Animals become infected by the bite of infected ticks and the virus remains in their bloodstream for about one week after infection, allowing the tick-animal-tick cycle to continue when another tick bites. Although a number of tick genera are capable of becoming infected with CCHF virus, ticks of the genus _Hyalomma_ are the principal vector.

The CCHF virus is transmitted to people either by tick bites or through contact with infected animal blood or tissues during and immediately after slaughter. The majority of cases have occurred in people involved in the livestock industry, such as agricultural workers, slaughterhouse workers and veterinarians. Human-to-human transmission is possible.
=========================
[Crimean-Congo hemorrhagic fever (CCHF), an acute viral disease in humans, is characterized by extensive ecchymoses, bleeding, and hepatic dysfunction and is associated with a 30 percent case-fatality ratio (World Health Organization Crimean-Congo haemorrhagic fever. Fact sheet no. 208. Geneva: the Organization; 1998). It is caused by CCHF virus (genus _Nairovirus_, family _Bunyaviridae_).

CCHF is a zoonosis transmitted to large and small mammals and birds by ticks. Although the virus has been isolated from several genera and species of ixodid ticks, the main group of vectors involved in CCHF virus transmission appears to be ticks of the genus _Hyalomma_ (Hoogstraal H. The epidemiology of tick-borne Crimean-Congo haemorrhagic fever in Asia, Europe, and Africa. J Med Entomol. 1979;15(4):307-417.). Immature ticks acquire the virus by feeding on infected small vertebrates. Once infected, they remain infected throughout their development and, when they are mature, transmit the infection to large animals, such as livestock. Transovarian transmission has also been demonstrated.

The circulation of CCHF virus and the high prevalence of infected animals and ticks have been well documented in Mauritanian farming areas since 1983 (Gonzalez JP, LeGuenno B, Guillaud M, Wilson ML. A fatal case of Crimean-Congo haemorrhagic fever in Mauritania: virological and serological evidence suggesting epidemic transmission. Trans R Soc Trop Med Hyg. 1990;84(4):573-6).

Mauritania experienced a fairly large CCHF outbreak in 2003, involving 38 cases with a case fatality rate of 28.6 percent. Over 90 percent of the cases (35/38) were resident in Nouakchott. In 2017, the WHO reported confirmation of a 3rd CCHF case in Boutilimit as well as in 2 patients referred from Mauritania to Dakar, Senegal who tested positive between May and June 2017. These cases had also originated from the capital city Nouakchott. This may be indicative of the relative prevalence of the reservoir and vector for the CCHF virus (Hyalomma ticks) in the country.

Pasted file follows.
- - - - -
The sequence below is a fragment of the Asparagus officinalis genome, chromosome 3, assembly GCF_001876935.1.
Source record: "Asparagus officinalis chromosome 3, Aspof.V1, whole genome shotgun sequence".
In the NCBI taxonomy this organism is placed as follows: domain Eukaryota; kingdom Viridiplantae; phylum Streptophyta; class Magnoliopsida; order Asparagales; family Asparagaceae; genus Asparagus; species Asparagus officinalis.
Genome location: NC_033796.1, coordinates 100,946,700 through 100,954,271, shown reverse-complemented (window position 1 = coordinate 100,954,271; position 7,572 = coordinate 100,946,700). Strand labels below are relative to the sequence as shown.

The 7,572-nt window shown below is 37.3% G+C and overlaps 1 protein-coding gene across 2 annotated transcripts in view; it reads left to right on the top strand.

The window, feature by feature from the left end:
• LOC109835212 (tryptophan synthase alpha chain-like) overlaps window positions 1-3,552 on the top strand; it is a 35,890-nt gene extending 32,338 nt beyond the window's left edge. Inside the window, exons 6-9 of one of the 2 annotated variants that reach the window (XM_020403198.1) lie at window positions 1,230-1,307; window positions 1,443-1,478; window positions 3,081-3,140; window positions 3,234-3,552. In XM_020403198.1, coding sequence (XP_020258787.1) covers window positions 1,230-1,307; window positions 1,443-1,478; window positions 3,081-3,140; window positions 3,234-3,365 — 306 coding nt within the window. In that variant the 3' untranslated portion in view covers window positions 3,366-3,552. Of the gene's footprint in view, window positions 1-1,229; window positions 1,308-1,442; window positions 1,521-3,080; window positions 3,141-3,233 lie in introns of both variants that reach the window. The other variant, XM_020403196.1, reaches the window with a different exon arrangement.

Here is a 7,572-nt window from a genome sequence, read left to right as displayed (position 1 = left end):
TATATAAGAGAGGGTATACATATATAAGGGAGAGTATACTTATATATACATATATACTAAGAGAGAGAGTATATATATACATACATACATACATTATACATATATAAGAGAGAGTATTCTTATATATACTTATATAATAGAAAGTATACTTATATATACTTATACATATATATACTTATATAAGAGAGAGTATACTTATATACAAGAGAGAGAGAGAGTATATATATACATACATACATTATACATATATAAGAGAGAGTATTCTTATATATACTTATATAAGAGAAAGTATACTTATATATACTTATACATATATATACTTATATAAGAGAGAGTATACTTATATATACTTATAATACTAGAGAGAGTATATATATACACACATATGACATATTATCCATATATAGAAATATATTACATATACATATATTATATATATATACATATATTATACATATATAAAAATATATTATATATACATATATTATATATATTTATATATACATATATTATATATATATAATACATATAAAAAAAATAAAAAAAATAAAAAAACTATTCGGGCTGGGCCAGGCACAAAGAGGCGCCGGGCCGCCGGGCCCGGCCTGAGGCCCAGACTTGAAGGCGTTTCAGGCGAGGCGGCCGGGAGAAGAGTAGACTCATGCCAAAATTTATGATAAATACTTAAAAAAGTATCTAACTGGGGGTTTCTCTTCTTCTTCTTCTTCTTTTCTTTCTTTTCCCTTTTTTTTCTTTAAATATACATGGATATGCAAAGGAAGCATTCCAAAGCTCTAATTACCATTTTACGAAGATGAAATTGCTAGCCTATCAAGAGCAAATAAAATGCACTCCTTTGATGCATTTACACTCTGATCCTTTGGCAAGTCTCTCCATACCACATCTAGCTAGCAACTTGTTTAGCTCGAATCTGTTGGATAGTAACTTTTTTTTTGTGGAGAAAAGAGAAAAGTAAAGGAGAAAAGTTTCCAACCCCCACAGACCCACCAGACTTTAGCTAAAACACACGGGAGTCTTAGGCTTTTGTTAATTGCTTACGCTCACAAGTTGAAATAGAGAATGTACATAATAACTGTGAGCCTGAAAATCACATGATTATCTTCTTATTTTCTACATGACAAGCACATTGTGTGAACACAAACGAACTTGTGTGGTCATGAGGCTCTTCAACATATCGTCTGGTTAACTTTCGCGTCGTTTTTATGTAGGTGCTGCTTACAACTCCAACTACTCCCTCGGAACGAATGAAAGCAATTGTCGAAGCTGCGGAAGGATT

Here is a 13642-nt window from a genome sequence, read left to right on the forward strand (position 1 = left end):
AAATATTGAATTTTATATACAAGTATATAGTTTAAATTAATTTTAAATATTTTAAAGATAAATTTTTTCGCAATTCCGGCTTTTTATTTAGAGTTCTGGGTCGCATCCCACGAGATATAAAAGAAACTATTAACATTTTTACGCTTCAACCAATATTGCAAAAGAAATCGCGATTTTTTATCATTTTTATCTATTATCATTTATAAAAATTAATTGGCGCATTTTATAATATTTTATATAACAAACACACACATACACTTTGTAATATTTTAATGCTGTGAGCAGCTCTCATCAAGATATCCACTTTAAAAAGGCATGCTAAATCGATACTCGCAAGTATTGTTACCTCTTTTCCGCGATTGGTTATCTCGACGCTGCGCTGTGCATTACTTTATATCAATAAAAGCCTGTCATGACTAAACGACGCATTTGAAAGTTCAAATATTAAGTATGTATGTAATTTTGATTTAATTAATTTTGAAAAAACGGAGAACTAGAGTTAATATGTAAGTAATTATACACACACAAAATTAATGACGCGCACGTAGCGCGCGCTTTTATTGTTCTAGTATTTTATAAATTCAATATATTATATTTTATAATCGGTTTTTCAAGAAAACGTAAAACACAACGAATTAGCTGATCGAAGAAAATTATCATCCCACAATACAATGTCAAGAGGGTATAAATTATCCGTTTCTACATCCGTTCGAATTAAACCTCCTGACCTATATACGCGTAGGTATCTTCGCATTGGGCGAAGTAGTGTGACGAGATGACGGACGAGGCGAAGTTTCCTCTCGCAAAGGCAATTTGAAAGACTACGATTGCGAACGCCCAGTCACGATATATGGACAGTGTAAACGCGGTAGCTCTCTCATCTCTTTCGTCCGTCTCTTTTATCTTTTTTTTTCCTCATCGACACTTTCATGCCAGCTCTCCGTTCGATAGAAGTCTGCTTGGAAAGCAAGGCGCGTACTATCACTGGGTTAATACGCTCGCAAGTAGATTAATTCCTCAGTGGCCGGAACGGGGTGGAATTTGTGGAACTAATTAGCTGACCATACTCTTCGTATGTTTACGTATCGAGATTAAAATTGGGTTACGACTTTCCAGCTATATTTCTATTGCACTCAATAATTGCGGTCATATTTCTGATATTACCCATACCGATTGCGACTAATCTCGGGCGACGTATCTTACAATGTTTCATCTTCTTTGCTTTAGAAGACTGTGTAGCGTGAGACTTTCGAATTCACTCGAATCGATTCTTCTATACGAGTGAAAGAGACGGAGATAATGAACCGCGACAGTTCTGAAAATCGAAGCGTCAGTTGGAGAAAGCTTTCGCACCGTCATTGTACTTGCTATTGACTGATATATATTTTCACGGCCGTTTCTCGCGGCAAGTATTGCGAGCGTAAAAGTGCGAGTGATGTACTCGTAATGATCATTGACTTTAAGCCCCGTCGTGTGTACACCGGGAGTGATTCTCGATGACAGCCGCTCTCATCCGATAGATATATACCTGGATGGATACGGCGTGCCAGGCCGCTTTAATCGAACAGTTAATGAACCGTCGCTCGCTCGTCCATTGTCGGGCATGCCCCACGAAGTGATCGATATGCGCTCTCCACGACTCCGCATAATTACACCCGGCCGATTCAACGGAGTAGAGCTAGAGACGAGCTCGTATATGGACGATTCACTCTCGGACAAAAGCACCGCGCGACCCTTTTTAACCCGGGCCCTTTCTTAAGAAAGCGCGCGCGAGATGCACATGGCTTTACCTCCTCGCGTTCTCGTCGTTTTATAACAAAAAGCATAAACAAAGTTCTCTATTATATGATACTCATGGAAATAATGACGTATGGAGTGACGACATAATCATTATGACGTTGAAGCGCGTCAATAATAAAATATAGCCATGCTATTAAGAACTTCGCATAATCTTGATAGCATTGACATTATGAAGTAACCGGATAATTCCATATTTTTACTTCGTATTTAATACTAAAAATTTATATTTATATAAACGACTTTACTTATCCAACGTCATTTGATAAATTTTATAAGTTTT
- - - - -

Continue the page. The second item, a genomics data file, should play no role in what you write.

Even though the country has established adequate diagnostic capacity, which facilitated rapid confirmation of cases; the national authorities and partners need to carry out extensive outbreak investigations, including seroprevalence studies, to determine the potential risk for continued CCHF outbreaks in humans and institute effective prevention and control measures, with a strong animal health component  (<http://apps.who.int/iris/bitstream/10665/258794/1/OEW34-192582017.pdf>).

The case reported in this report is a farmer admitted in early
November [2017], however no exposure history is mentioned. - ProMED Mod.UBA]

[HealthMap/ProMED-mail map Nouakchott, Nouakchott, Mauritania:
Date: 28 Aug 2017
Source: Outbreak News Today [edited]

On 24 Aug 2017, the Mauritania Ministry of Health notified WHO of a confirmed case of Crimean-Congo hemorrhagic fever (CCHF) in a 47-year-old shepherd, from Arafat Village in Mohammedia, Boutilimit Prefecture, located about 150 km southeast of the capital, Nouakchott.

In May 2017, health officials reported 2 imported cases of Crimean-Congo hemorrhagic fever (CCHF) in Senegal imported from Mauritania. A 3rd imported case was reported in June 2017.

He developed headache, muscle and joints pains and diarrhea on 20 Aug 2017 and sought medical attention. He was treated with anti-malarial medicines and analgesics.

After 2 days, he returned for medical care as his condition worsened. He was tested for CCHF because of bleeding manifestations and was IgM positive for Crimean-Congo haemorrhagic fever by enzyme-linked immunosorbent assay (ELISA). The patient is still hospitalized and in stable clinical condition.

Mauritania experienced a fairly large CCHF outbreak in 2003, involving 38 cases with a case fatality rate of 28.6 percent. According to the WHO, Crimean-Congo hemorrhagic fever is a widespread disease caused by a tick-borne virus (Nairovirus) of the Bunyaviridae family. The CCHF virus causes severe viral hemorrhagic fever outbreaks, with a case fatality rate of 10-40 percent.

CCHF is endemic in Africa, the Balkans, the Middle East and Asian countries south of the 50th parallel north, the geographical limit of the principal tick vector. The hosts of the CCHF virus include a wide range of wild and domestic animals such as cattle, sheep and goats.